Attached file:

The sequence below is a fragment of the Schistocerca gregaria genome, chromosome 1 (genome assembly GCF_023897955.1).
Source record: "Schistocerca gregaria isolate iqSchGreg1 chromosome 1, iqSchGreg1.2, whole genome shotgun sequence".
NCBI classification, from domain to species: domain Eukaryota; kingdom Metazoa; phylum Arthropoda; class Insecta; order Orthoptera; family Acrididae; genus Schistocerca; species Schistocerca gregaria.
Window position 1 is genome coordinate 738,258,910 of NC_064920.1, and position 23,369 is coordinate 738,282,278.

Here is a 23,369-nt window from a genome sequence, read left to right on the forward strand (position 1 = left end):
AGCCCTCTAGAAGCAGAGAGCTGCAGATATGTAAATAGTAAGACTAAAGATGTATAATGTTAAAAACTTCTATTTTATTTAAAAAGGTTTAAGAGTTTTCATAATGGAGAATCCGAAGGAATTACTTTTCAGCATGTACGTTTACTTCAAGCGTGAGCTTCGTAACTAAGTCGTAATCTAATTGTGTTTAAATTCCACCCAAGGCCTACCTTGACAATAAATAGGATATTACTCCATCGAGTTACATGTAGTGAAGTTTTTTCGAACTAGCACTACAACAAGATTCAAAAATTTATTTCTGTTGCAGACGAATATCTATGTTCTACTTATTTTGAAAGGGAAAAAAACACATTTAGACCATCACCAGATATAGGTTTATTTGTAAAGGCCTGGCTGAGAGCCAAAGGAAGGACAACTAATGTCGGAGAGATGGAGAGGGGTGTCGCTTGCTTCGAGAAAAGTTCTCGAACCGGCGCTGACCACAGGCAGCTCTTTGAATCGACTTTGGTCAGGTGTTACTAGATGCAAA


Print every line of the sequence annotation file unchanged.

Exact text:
The sequence below is a fragment of the Schistocerca gregaria genome, chromosome 1 (genome assembly GCF_023897955.1).
Source record: "Schistocerca gregaria isolate iqSchGreg1 chromosome 1, iqSchGreg1.2, whole genome shotgun sequence".
NCBI classification, from domain to species: domain Eukaryota; kingdom Metazoa; phylum Arthropoda; class Insecta; order Orthoptera; family Acrididae; genus Schistocerca; species Schistocerca gregaria.
Window position 1 is genome coordinate 738,258,910 of NC_064920.1, and position 23,369 is coordinate 738,282,278.

Here is a 23,369-nt window from a genome sequence, read left to right on the forward strand (position 1 = left end):
AGCCCTCTAGAAGCAGAGAGCTGCAGATATGTAAATAGTAAGACTAAAGATGTATAATGTTAAAAACTTCTATTTTATTTAAAAAGGTTTAAGAGTTTTCATAATGGAGAATCCGAAGGAATTACTTTTCAGCATGTACGTTTACTTCAAGCGTGAGCTTCGTAACTAAGTCGTAATCTAATTGTGTTTAAATTCCACCCAAGGCCTACCTTGACAATAAATAGGATATTACTCCATCGAGTTACATGTAGTGAAGTTTTTTCGAACTAGCACTACAACAAGATTCAAAAATTTATTTCTGTTGCAGACGAATATCTATGTTCTACTTATTTTGAAAGGGAAAAAAACACATTTAGACCATCACCAGATATAGGTTTATTTGTAAAGGCCTGGCTGAGAGCCAAAGGAAGGACAACTAATGTCGGAGAGATGGAGAGGGGTGTCGCTTGCTTCGAGAAAAGTTCTCGAACCGGCGCTGACCACAGGCAGCTCTTTGAATCGACTTTGGTCAGGTGTTACTAGATGCAAA